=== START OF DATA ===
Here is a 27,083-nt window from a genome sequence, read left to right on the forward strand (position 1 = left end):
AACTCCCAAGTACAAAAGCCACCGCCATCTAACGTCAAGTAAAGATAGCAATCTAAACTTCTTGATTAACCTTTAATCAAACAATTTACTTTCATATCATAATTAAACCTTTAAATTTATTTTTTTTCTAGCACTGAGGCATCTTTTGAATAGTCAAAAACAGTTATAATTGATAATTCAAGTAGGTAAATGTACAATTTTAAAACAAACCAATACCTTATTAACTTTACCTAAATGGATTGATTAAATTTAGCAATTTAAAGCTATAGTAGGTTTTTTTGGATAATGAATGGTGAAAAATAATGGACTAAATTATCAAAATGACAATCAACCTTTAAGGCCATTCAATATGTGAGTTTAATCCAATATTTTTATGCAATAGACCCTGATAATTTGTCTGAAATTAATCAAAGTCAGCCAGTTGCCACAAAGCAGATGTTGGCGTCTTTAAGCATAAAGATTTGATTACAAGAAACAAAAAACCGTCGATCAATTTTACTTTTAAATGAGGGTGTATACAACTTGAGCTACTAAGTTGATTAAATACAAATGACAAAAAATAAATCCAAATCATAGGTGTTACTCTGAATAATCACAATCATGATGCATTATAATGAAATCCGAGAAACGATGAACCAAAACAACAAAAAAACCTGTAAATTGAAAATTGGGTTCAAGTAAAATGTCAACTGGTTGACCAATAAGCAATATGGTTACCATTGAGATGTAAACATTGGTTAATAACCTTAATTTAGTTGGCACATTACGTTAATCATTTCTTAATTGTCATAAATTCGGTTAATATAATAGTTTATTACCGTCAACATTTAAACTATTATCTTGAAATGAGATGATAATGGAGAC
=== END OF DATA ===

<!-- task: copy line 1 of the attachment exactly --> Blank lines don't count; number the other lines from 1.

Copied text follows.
Here is a 27,083-nt window from a genome sequence, read left to right on the forward strand (position 1 = left end):